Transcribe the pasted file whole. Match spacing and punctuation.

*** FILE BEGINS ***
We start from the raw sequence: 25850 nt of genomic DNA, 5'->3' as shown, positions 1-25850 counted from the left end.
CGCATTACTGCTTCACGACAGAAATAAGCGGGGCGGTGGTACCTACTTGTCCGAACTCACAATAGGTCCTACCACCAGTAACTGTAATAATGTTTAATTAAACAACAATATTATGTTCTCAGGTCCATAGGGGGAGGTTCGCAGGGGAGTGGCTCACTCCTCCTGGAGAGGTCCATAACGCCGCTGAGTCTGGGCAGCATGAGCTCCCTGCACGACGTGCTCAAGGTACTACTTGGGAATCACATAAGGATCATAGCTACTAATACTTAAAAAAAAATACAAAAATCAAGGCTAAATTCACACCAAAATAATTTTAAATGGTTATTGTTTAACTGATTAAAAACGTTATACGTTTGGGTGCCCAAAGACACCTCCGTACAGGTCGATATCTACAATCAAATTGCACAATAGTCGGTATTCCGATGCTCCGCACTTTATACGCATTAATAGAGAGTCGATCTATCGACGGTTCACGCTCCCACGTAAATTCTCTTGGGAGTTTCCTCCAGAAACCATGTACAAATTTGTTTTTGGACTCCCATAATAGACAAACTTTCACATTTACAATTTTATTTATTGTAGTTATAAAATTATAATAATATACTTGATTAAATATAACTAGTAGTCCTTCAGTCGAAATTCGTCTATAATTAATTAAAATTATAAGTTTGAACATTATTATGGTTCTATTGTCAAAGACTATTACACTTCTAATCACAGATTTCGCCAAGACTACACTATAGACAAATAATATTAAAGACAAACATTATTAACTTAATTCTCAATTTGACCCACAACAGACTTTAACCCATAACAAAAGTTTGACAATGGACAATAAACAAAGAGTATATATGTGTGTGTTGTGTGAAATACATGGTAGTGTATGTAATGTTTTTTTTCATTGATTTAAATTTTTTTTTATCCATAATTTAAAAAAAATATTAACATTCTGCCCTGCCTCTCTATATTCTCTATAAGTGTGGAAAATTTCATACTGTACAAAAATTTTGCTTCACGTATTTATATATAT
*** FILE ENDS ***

We start from the raw sequence: 25850 nt of genomic DNA, 5'->3' as shown, positions 1-25850 counted from the left end.
CGCATTACTGCTTCACGACAGAAATAAGCGGGGCGGTGGTACCTACTTGTCCGAACTCACAATAGGTCCTACCACCAGTAACTGTAATAATGTTTAATTAAACAACAATATTATGTTCTCAGGTCCATAGGGGGAGGTTCGCAGGGGAGTGGCTCACTCCTCCTGGAGAGGTCCATAACGCCGCTGAGTCTGGGCAGCATGAGCTCCCTGCACGACGTGCTCAAGGTACTACTTGGGAATCACATAAGGATCATAGCTACTAATACTTAAAAAAAAATACAAAAATCAAGGCTAAATTCACACCAAAATAATTTTAAATGGTTATTGTTTAACTGATTAAAAACGTTATACGTTTGGGTGCCCAAAGACACCTCCGTACAGGTCGATATCTACAATCAAATTGCACAATAGTCGGTATTCCGATGCTCCGCACTTTATACGCATTAATAGAGAGTCGATCTATCGACGGTTCACGCTCCCACGTAAATTCTCTTGGGAGTTTCCTCCAGAAACCATGTACAAATTTGTTTTTGGACTCCCATAATAGACAAACTTTCACATTTACAATTTTATTTATTGTAGTTATAAAATTATAATAATATACTTGATTAAATATAACTAGTAGTCCTTCAGTCGAAATTCGTCTATAATTAATTAAAATTATAAGTTTGAACATTATTATGGTTCTATTGTCAAAGACTATTACACTTCTAATCACAGATTTCGCCAAGACTACACTATAGACAAATAATATTAAAGACAAACATTATTAACTTAATTCTCAATTTGACCCACAACAGACTTTAACCCATAACAAAAGTTTGACAATGGACAATAAACAAAGAGTATATATGTGTGTGTTGTGTGAAATACATGGTAGTGTATGTAATGTTTTTTTTCATTGATTTAAATTTTTTTTTATCCATAATTTAAAAAAAATATTAACATTCTGCCCTGCCTCTCTATATTCTCTATAAGTGTGGAAAATTTCATACTGTACAAAAATTTTGCTTCACGTATTTATATATAT